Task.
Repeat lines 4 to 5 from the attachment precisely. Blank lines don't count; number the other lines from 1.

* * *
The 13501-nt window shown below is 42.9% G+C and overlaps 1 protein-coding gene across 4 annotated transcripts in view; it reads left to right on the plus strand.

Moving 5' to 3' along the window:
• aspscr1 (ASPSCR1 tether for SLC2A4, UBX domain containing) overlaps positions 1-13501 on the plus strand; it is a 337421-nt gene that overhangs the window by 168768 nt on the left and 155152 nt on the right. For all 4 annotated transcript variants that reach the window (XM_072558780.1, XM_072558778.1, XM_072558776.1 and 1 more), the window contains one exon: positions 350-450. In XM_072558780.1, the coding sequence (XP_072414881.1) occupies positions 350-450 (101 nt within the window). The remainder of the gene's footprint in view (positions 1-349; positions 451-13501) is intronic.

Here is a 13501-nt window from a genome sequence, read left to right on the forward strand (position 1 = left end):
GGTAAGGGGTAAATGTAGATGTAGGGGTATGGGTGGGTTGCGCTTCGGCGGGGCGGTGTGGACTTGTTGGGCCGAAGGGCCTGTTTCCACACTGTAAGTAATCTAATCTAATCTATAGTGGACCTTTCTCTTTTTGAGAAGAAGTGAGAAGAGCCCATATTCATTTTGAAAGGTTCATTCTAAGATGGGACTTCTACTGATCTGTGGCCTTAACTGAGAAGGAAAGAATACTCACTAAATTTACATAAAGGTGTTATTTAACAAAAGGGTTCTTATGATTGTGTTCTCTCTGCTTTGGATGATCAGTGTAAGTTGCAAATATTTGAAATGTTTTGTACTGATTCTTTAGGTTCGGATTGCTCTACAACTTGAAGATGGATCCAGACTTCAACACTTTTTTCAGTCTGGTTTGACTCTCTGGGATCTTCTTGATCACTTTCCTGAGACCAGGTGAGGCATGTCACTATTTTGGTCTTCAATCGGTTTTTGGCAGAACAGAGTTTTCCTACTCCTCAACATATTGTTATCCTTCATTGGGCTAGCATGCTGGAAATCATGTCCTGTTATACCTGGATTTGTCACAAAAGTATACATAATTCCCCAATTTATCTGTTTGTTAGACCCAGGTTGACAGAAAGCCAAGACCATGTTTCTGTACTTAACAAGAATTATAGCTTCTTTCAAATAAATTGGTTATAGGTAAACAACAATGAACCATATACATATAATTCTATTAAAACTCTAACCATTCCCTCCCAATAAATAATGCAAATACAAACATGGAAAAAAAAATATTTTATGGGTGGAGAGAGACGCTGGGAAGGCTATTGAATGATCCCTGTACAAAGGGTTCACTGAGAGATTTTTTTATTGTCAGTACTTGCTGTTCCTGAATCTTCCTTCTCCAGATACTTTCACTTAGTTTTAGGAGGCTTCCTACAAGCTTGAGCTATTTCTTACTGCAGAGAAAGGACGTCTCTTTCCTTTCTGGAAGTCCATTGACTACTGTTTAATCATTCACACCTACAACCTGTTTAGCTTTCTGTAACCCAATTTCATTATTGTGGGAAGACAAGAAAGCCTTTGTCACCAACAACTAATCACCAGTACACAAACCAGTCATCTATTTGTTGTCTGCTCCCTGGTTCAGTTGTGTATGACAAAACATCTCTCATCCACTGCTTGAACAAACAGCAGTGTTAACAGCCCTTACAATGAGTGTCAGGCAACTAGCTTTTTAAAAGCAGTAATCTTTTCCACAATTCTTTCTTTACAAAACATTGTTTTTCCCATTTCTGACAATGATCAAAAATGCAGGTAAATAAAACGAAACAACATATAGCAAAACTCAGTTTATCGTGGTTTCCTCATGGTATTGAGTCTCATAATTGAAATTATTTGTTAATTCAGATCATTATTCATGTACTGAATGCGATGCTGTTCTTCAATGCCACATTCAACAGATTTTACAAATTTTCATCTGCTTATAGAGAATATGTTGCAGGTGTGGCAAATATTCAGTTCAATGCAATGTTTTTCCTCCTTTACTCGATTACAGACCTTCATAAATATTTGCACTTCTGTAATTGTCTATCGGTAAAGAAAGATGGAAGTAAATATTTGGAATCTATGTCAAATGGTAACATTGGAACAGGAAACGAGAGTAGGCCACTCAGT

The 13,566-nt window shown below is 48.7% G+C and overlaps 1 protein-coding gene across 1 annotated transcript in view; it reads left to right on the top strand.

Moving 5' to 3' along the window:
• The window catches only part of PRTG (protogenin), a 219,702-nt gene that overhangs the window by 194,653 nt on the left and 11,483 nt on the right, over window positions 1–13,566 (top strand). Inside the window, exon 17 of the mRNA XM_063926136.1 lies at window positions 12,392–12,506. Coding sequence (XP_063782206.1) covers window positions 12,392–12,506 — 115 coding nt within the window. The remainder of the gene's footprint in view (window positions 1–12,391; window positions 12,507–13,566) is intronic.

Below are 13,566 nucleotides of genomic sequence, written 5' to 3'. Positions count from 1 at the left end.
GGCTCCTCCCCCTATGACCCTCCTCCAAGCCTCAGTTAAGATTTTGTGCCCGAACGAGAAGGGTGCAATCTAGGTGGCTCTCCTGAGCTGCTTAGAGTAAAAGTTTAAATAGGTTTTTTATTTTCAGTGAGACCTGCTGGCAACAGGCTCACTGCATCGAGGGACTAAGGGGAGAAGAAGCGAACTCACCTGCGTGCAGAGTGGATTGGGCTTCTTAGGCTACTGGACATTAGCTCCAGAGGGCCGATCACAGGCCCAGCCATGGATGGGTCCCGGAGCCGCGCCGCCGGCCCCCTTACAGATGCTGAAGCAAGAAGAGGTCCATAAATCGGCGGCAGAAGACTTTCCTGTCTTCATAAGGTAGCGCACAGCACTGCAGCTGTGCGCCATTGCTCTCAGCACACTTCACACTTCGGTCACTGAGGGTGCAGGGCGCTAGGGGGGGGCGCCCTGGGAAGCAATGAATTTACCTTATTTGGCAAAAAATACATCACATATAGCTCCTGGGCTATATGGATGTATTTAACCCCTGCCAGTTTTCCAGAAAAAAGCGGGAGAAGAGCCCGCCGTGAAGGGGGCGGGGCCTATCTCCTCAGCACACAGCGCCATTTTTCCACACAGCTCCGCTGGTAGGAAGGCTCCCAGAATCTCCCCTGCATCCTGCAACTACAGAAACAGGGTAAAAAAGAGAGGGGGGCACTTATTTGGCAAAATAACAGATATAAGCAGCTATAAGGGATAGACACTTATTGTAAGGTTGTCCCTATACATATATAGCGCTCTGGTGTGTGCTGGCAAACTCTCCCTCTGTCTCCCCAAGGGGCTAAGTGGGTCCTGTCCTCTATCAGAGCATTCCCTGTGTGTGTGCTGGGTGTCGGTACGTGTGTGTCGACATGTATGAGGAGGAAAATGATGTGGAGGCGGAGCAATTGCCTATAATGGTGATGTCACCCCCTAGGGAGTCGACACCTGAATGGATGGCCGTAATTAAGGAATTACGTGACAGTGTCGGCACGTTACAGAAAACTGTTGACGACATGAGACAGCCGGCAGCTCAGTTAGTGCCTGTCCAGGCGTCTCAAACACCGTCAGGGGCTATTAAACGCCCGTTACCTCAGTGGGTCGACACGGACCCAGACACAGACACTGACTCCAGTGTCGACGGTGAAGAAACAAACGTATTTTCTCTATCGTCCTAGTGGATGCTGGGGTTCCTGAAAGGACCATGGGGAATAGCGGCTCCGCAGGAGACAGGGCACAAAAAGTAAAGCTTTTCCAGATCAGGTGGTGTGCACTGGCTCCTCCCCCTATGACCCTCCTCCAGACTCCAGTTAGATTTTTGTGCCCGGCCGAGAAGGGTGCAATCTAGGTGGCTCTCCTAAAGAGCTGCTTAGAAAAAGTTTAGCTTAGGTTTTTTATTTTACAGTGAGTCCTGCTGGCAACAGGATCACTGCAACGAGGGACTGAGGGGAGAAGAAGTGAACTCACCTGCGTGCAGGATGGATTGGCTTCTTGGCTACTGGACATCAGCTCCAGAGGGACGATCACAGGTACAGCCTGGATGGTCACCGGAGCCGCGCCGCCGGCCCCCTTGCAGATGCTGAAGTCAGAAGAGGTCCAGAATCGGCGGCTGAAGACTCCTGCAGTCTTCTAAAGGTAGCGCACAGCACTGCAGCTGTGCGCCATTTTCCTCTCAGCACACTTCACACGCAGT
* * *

Here is a 13501-nt window from a genome sequence, read left to right on the forward strand (position 1 = left end):
GGTAAGGGGTAAATGTAGATGTAGGGGTATGGGTGGGTTGCGCTTCGGCGGGGCGGTGTGGACTTGTTGGGCCGAAGGGCCTGTTTCCACACTGTAAGTAATCTAATCTAATCTATAGTGGACCTTTCTCTTTTTGAGAAGAAGTGAGAAGAGCCCATATTCATTTTGAAAGGTTCATTCTAAGATGGGACTTCTACTGATCTGTGGCCTTAACTGAGAAGGAAAGAATACTCACTAAATTTACATAAAGGTGTTATTTAACAAAAGGGTTCTTATGATTGTGTTCTCTCTGCTTTGGATGATCAGTGTAAGTTGCAAATATTTGAAATGTTTTGTACTGATTCTTTAGGTTCGGATTGCTCTACAACTTGAAGATGGATCCAGACTTCAACACTTTTTTCAGTCTGGTTTGACTCTCTGGGATCTTCTTGATCACTTTCCTGAGACCAGGTGAGGCATGTCACTATTTTGGTCTTCAATCGGTTTTTGGCAGAACAGAGTTTTCCTACTCCTCAACATATTGTTATCCTTCATTGGGCTAGCATGCTGGAAATCATGTCCTGTTATACCTGGATTTGTCACAAAAGTATACATAATTCCCCAATTTATCTGTTTGTTAGACCCAGGTTGACAGAAAGCCAAGACCATGTTTCTGTACTTAACAAGAATTATAGCTTCTTTCAAATAAATTGGTTATAGGTAAACAACAATGAACCATATACATATAATTCTATTAAAACTCTAACCATTCCCTCCCAATAAATAATGCAAATACAAACATGGAAAAAAAAATATTTTATGGGTGGAGAGAGACGCTGGGAAGGCTATTGAATGATCCCTGTACAAAGGGTTCACTGAGAGATTTTTTTATTGTCAGTACTTGCTGTTCCTGAATCTTCCTTCTCCAGATACTTTCACTTAGTTTTAGGAGGCTTCCTACAAGCTTGAGCTATTTCTTACTGCAGAGAAAGGACGTCTCTTTCCTTTCTGGAAGTCCATTGACTACTGTTTAATCATTCACACCTACAACCTGTTTAGCTTTCTGTAACCCAATTTCATTATTGTGGGAAGACAAGAAAGCCTTTGTCACCAACAACTAATCACCAGTACACAAACCAGTCATCTATTTGTTGTCTGCTCCCTGGTTCAGTTGTGTATGACAAAACATCTCTCATCCACTGCTTGAACAAACAGCAGTGTTAACAGCCCTTACAATGAGTGTCAGGCAACTAGCTTTTTAAAAGCAGTAATCTTTTCCACAATTCTTTCTTTACAAAACATTGTTTTTCCCATTTCTGACAATGATCAAAAATGCAGGTAAATAAAACGAAACAACATATAGCAAAACTCAGTTTATCGTGGTTTCCTCATGGTATTGAGTCTCATAATTGAAATTATTTGTTAATTCAGATCATTATTCATGTACTGAATGCGATGCTGTTCTTCAATGCCACATTCAACAGATTTTACAAATTTTCATCTGCTTATAGAGAATATGTTGCAGGTGTGGCAAATATTCAGTTCAATGCAATGTTTTTCCTCCTTTACTCGATTACAGACCTTCATAAATATTTGCACTTCTGTAATTGTCTATCGGTAAAGAAAGATGGAAGTAAATATTTGGAATCTATGTCAAATGGTAACATTGGAACAGGAAACGAGAGTAGGCCACTCAGT